ANNA: No, definitely… I think I came to him and I said, “You know, I’m just sad”, that I was just sad that this was how life was kind of turning out at this point, and our relationship and I think communicating that allowed me to just let go of that weight. And I think, too, with couples, being able to validate how much each person feels the loss of something, so for someone it might be the loss of, “Oh my goodness, my business was on such an upswing, and then I’ve been told to shut it down and completely revamp, and almost restart, right?” And I know for him… for David… it was a lot, it was definitely on his mind 24/7, but being able to support him through that and being understanding and kind about it, and being able to learn about all the nuts and bolts that go into running this business. I think for me it’s been a journey of being more aware and really grateful for what he does, being able to witness it in our home, but I think couples just have to understand that there’s a loss at every turn for someone depending on what it might be and to be flexible and kind with each other about it.
DAVID: And if I can add one more item to that list, is I notice that I’m talking with a lot of couples about love languages, and if they have not looked up love languages or know what those are, there are so many resources online, so many books written about it, it’s a fantastic body of literature. The basic idea is that there are generally five ways that we like to give or receive love and compassion from those around us, particularly from our spouse, but it goes further than that as well. So for example, for me, physical touch and acts of service a love language that I hold dearly, so when the kitchen is clean when I come up from my office, that to me feels like I’m being taken care of and then I can cook dinner for my family because I’m generally the chef in the home. Getting a hug or a kiss or some physical affirmation is also really important to me whereas Anna, I believe, has… she does like physical touch as well for her love language, but also words of affirmation and quality time are really important to her. So once you kind of understand the love language of yourself and your partner, it allows you to then speak that language. So one thing I tell clients all the time is that if someone’s communication is French and yours is English, it’s really important that you learn how your partner communicates so that you an validate and meet that need. Otherwise, it’s going to feel like you’re alone in this.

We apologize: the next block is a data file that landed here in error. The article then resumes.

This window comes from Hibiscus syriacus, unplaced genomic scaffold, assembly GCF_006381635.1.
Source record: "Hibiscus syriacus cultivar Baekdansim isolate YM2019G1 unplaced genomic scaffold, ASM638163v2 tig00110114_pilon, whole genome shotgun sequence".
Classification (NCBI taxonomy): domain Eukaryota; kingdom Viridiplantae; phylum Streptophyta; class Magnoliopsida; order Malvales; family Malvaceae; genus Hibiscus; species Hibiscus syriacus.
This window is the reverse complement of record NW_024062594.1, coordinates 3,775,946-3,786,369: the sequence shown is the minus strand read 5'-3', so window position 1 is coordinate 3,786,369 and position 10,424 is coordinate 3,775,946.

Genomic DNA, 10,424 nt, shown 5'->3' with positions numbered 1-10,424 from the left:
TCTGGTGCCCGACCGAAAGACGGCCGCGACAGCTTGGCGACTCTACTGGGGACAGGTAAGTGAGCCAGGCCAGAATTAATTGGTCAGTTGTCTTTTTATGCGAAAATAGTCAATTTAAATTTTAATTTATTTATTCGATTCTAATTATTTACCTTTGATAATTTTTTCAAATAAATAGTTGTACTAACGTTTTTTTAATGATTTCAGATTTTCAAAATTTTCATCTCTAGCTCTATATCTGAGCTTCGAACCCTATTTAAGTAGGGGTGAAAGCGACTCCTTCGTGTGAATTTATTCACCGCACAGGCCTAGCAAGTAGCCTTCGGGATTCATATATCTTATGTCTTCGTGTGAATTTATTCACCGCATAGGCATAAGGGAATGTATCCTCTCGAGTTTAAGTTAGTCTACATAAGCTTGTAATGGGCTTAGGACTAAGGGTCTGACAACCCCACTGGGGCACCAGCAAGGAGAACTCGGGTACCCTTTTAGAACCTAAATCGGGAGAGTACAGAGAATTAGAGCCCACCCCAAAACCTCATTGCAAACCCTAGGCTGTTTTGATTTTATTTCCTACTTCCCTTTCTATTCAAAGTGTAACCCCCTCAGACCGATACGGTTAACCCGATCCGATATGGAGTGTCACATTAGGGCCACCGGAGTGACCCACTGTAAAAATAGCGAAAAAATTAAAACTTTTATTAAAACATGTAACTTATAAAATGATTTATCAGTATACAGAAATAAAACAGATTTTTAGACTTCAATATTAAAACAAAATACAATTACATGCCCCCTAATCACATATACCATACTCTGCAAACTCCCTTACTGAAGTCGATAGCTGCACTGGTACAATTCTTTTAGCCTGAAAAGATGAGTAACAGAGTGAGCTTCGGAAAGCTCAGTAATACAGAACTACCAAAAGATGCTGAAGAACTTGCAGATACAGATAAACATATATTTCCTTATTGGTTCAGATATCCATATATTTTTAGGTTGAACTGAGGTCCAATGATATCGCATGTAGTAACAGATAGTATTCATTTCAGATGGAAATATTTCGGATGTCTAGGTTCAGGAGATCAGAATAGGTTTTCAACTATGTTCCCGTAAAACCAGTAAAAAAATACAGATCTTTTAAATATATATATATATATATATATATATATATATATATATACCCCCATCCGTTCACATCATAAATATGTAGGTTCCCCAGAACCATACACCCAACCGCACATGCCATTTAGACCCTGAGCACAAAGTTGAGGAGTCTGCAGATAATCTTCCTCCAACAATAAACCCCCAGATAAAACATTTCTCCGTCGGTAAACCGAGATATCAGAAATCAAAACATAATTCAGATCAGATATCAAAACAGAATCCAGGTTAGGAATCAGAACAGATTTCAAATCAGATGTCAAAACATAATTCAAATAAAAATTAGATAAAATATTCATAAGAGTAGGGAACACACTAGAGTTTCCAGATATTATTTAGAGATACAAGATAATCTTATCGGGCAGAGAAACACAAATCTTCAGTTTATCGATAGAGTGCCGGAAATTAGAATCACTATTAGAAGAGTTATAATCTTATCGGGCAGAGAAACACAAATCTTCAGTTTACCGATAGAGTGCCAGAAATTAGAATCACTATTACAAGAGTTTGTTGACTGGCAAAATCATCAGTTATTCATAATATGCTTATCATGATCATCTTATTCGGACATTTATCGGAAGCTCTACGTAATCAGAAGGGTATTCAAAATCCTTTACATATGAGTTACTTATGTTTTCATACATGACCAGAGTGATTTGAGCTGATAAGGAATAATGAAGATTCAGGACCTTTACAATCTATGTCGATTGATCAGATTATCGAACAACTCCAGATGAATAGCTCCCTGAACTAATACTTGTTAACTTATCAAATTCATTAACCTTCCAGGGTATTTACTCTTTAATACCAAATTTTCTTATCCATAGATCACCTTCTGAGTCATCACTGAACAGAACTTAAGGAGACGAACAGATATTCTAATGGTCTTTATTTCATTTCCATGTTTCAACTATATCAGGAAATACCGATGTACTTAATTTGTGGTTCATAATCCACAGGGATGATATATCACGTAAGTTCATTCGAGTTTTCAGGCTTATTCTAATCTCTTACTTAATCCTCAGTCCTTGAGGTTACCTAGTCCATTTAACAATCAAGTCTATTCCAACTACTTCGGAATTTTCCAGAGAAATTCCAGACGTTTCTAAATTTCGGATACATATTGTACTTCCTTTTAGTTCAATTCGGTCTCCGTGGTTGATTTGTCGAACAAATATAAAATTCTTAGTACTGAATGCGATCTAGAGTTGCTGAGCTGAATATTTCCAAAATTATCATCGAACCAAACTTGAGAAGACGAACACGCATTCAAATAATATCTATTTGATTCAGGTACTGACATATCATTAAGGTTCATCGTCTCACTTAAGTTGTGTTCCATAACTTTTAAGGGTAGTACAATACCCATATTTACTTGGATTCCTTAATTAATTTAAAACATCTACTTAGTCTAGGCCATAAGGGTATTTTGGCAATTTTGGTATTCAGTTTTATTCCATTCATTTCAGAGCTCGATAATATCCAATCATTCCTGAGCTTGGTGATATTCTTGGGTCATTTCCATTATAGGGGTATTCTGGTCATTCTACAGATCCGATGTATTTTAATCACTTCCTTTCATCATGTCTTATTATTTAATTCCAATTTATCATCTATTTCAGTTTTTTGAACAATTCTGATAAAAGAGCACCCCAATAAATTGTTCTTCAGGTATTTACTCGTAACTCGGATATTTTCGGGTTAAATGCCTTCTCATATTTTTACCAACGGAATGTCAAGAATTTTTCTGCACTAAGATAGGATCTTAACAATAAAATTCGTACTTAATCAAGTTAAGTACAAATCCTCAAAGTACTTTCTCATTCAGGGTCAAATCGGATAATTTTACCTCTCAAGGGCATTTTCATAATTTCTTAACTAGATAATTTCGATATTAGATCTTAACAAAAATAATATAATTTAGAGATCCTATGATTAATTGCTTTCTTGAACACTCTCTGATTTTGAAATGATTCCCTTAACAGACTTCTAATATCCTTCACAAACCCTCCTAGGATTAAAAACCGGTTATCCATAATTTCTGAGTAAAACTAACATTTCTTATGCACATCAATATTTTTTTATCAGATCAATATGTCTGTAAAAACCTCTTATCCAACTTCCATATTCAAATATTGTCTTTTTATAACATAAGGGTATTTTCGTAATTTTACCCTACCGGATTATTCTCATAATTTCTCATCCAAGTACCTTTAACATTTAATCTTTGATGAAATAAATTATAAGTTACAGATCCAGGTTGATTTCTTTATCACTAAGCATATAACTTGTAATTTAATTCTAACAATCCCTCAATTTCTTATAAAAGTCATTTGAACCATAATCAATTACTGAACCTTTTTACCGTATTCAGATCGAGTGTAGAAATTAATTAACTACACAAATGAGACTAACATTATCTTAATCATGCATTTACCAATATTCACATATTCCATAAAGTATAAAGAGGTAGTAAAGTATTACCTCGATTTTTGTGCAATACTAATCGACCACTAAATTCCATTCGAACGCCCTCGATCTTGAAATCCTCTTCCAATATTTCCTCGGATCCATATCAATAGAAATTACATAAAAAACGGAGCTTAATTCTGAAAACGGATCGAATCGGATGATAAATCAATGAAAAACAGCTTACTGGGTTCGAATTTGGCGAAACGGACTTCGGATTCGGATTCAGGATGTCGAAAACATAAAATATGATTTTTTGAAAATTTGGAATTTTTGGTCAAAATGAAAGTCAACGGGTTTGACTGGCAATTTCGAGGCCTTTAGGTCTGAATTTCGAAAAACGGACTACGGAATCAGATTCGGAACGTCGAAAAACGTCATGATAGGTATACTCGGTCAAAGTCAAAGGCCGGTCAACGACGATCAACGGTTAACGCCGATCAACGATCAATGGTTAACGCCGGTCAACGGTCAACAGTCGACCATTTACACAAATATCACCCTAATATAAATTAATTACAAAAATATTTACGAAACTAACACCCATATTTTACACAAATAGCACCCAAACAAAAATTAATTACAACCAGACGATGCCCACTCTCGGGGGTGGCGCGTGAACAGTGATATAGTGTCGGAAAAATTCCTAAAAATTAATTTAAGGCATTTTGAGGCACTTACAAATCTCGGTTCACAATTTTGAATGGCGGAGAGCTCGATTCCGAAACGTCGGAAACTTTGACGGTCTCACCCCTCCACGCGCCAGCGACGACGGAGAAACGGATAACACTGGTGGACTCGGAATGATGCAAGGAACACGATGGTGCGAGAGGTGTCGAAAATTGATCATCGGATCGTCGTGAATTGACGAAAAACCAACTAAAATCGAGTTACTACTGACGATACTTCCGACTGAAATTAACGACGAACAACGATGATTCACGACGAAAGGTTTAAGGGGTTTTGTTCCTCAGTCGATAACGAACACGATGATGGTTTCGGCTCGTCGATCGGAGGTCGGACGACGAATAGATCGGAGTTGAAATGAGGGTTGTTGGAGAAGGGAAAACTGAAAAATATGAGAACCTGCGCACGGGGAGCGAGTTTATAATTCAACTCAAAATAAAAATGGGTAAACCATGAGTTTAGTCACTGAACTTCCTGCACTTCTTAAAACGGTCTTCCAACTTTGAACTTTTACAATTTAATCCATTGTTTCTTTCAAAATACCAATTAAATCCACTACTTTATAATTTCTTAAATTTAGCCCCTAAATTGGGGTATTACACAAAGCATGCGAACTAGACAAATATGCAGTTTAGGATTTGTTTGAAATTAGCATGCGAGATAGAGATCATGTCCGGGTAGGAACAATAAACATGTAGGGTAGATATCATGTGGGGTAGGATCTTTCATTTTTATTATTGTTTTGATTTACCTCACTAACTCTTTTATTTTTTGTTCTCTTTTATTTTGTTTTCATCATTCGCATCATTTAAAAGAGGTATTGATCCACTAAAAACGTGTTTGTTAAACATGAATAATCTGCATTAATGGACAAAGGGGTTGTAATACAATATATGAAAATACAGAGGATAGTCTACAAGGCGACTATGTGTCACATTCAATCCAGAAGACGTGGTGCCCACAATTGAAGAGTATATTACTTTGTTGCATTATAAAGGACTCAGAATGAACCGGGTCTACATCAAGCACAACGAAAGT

SAUL: It seems a lot of what you’re saying is to be able to bring all of these skills, all of these ways of thinking about each other to bear in these very uncertain times, but to do it in a more planful way, to really think through how we’re going to maintain our connections, maintain our communications with each other. You mentioned improvising versus planning, and on the one hand, almost every day is a little different, so improvisation is necessary, but if we sort of have a plan or a structure or a framework that we can put into place, that can help us kind of make it through those improvisational moments.